Woodhaven residents and civic leaders have had enough of the problems caused by a vacant building that collapsed on Jamaica Avenue last April.
It’s been more than 10 months since the structure at 78-19 Jamaica Ave. partially imploded after heavy rains, destroying a minivan and damaging the recently-renovated Woodhaven-Richmond Hill Volunteer Ambulance Corps next door.
Though the building was condemned, the owner has paid some of the thousands of dollars in fines the city has given him over the property, and an arrest warrant has even been issued for him for unpaid fines. However, the ruins of the building remain and continue to cause problems.
Last Saturday, Kathy Sexton Dalbey, president of the Woodhaven-Richmond Hill Volunteer Ambulance Corps, said she noticed an issue when she came into the organization’s headquarters.
“I heard wood creaking,” she said. “This was the first time in almost 30 years that I was panicking.”
The FDNY responded to the location and discovered there was a leak caused by melting snow that had accumulated on the former second floor of the collapsed building. Sexton Dalbey said she was told a wall between the ambulance corps office and the collapsed building may have shifted, putting into question the structural integrity of the ambulance corps building as well as the one that has collapsed.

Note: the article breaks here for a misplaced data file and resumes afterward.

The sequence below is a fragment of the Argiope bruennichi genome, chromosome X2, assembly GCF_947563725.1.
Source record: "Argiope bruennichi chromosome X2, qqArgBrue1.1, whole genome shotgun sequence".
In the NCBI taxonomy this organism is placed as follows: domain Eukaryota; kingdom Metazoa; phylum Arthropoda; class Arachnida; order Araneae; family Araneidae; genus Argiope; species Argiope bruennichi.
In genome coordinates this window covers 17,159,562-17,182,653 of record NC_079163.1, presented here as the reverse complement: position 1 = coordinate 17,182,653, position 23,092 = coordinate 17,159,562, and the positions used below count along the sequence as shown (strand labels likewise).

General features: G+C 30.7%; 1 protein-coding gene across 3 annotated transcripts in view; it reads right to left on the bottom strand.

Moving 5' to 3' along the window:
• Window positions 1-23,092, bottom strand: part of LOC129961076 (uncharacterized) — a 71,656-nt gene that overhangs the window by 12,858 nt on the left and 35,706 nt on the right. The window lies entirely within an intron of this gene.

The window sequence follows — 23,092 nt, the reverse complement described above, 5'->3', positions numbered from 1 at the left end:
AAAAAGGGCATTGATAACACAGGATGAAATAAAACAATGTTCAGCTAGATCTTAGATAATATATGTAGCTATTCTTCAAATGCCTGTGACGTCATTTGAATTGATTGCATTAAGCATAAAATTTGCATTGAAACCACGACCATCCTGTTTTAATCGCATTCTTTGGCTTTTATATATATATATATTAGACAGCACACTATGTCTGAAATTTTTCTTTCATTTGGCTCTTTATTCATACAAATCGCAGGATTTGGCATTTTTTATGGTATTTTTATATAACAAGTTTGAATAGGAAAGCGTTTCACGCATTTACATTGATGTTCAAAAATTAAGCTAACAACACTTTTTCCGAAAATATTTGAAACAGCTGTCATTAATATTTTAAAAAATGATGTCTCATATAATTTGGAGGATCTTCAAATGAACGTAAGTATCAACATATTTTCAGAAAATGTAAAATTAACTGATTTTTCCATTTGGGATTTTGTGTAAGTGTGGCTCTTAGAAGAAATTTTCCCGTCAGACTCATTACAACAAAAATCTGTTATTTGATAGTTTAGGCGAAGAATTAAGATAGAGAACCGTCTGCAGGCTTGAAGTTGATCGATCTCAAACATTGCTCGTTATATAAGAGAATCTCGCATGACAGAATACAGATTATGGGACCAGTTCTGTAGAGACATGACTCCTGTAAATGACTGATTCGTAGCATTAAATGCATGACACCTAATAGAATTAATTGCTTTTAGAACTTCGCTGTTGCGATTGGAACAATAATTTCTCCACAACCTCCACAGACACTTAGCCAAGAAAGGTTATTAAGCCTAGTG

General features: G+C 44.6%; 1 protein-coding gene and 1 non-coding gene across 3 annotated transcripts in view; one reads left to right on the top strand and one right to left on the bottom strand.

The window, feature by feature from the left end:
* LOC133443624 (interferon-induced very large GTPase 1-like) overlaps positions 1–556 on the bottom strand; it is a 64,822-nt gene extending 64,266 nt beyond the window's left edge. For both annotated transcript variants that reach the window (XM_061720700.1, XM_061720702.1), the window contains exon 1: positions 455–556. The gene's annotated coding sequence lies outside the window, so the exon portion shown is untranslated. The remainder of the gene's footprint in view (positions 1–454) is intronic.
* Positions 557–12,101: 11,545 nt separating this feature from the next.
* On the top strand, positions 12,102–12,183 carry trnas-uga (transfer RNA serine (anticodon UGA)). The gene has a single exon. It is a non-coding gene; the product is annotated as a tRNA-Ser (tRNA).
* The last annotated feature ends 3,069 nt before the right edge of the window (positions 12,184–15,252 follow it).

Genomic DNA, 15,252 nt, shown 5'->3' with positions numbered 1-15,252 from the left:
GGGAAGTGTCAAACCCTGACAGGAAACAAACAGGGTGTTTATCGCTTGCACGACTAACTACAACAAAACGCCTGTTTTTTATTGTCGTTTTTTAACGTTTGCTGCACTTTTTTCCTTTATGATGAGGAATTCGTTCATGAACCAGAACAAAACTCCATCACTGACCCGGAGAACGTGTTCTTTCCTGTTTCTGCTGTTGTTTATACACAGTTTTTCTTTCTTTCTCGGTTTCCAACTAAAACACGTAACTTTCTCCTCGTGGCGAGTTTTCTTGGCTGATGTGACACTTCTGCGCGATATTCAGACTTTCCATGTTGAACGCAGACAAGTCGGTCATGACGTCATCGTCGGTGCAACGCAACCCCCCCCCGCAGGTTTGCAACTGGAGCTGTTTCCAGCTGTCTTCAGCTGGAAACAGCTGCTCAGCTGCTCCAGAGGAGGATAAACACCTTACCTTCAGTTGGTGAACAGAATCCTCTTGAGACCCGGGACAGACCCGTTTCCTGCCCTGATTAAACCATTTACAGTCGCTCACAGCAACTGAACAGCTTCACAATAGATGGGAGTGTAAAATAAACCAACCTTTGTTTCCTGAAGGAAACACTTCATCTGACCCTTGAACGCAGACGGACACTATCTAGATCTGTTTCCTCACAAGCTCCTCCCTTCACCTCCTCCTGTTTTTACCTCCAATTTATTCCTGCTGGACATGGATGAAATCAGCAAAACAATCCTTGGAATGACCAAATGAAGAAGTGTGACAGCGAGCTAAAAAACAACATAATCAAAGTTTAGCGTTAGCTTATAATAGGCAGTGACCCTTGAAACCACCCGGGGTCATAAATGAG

The situation has become a last straw for Woodhaven civic leaders, who want the city to either tear down the building or repair it — now.
“We are very afraid of the integrity of that building,” said Maria Thomson, executive director of the Woodhaven Business Improvement District and Greater Woodhaven Development Corporation. “Are they waiting for it to get more deadly? When you look at the car, and what the collapse did to that car, God was with us.”
(See Maria Thomson’s “Woodhaven Developments” column on page 17 for more on the Woodhaven BID and GWDC reaction on the collapsed building.)
“Again, we have problems with the collapsed building, with tons of water pouring off it from the snow, and a great deal more of additional damage is being done to the ambulance corps because of this structure,” said Jim Coccovillo, chairman of Community Board 9 and a Woodhaven resident. “Something has to be done now with this building. The Buildings Department must step up and do what it has to do — to either take it down or repair it.”
The issue is the latest setback for the department, which has had financial problems for years. The organization had just moved back into its new headquarters, which also housed the Woodhaven Senior Center until the collapse. Without the senior center there, the WRHVAC is not receiving that revenue and is in dire financial straits.
The corps is suing the owner of the collapsed building for $13 million.
“It is shameful that this problem has stretched on for as long as it has,” said Martin Colberg, president of the Woodhaven Residents’ Block Association. “It’s time for the city to resolve this once and for all. Not only does the current situation put us all at risk — every pedestrian who passes by, every car that drives by — but it might also kill the ambulance corps, which would be a terribly unfair outcome. The city must take action now.”
The WRBA has scheduled a rally this Sunday at 1 p.m. outside the ambulance corps building to demand the city take action.